Variations on the
ham sandwich theorem
Welcome to three new puzzles. Solutions to the first two will be
published next month; the third is (as yet) unsolved. In each, the issue
is how your intuition matches up with the mathematics.
The solutions of the first two puzzles—and maybe the third as
well—make good use of the Intermediate Value Theorem, which
says if you go continuously from one real number to another, you
must pass through all the real numbers in between. The most
famous application is perhaps the Ham Sandwich Theorem,
which says, given any ham-and-cheese sandwich, no matter how
sloppily made, there is a planar cut dividing the ham, cheese,
and bread, each into two equal-size portions.
The two solved problems are perhaps a bit easier than the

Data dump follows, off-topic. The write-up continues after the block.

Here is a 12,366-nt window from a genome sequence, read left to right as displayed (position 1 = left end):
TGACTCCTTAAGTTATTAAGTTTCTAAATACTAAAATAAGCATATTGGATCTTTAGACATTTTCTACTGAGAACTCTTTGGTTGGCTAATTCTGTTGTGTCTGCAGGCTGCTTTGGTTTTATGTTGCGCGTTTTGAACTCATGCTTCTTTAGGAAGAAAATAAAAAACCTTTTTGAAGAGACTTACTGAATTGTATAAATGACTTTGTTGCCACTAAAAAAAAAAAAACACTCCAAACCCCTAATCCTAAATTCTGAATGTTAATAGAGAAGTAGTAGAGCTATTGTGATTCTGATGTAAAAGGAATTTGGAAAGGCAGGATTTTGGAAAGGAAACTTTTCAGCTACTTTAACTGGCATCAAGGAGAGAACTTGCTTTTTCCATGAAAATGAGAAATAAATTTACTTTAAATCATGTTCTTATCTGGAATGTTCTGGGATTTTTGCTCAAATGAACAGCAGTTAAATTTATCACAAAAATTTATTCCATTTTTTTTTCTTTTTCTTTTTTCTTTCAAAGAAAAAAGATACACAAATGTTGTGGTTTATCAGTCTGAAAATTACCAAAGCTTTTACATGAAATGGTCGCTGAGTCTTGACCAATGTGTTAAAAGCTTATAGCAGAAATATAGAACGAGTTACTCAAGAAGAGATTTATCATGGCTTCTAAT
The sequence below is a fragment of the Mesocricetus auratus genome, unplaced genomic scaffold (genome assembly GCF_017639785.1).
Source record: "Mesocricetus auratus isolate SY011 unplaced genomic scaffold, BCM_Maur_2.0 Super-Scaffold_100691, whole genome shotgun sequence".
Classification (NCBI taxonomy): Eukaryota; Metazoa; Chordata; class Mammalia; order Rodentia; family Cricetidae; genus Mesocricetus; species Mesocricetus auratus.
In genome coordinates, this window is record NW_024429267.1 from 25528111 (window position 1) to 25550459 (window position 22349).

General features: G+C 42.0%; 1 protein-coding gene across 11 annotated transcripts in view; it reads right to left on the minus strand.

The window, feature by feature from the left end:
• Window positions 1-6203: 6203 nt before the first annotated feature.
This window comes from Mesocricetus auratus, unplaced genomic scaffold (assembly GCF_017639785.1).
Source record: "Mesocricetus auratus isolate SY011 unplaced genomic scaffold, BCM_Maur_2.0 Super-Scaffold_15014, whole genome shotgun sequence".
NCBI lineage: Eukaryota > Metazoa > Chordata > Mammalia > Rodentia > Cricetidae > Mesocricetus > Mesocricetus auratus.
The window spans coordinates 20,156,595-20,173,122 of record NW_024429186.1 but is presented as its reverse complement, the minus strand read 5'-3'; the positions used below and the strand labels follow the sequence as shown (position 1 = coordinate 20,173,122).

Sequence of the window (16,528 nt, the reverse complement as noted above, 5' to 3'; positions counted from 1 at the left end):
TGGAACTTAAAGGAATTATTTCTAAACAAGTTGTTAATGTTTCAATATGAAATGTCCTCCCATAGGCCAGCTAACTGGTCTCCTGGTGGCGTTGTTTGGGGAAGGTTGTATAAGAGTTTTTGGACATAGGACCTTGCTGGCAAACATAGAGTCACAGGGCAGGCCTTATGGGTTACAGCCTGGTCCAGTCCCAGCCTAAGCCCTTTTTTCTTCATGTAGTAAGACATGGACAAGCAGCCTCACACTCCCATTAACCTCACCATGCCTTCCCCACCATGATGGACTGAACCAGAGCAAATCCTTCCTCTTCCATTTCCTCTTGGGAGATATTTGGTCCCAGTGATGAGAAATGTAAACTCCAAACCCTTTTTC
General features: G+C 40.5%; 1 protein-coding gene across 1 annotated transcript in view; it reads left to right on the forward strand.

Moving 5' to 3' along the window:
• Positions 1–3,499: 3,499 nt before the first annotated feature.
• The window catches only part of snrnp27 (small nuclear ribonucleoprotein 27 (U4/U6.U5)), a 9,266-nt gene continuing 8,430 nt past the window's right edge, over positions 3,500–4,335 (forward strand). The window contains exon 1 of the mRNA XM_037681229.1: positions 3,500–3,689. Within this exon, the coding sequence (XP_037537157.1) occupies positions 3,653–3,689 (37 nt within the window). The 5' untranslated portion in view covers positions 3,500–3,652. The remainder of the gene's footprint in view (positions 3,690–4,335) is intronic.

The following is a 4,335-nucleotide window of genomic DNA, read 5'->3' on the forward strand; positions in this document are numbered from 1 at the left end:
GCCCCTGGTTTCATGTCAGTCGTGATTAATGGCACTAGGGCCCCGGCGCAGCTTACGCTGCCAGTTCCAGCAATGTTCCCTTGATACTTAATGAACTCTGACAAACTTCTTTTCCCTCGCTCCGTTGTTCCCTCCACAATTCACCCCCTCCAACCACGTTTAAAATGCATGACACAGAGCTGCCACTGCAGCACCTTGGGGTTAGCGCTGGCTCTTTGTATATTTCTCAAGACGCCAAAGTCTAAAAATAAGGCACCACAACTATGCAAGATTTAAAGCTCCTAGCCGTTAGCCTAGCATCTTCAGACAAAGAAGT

Ham Sandwich Theorem but still tricky and rewarding enough
to be worth your attention and effort.
1.A pair of intrepid computer programmers
spend a weekend hiking
the Cascade Range in
Washington. On Saturday
morning they begin an ascent
of Mt. Baker—all 10,781 feet
of it—reaching the summit
by nightfall. They spend the
night there and start down
the mountain the following
morning, reaching the
bottom at dusk on Tuesday.
Prove that at some
precise time of day, these
programmers were at exactly
the same altitude on Sunday
as they were on Saturday.
2.Prove that Lake Champlain can be
inscribed in a square. More
precisely, show that, given
any closed curve in the plane,
there is a square containing
the curve all four sides of
which touch the curve.
A corner counts for both
3.Be the first person ever to prove (or disprove)
that every closed curve in the
plane contains the corners of
All readers are encouraged to submit prospective puzzles for future columns to email@example.com.
Peter Winkler ( firstname.lastname@example.org) is Professor of mathematics and of computer science and albert bradley
third century Professor in the sciences at dartmouth college, hanover, nh.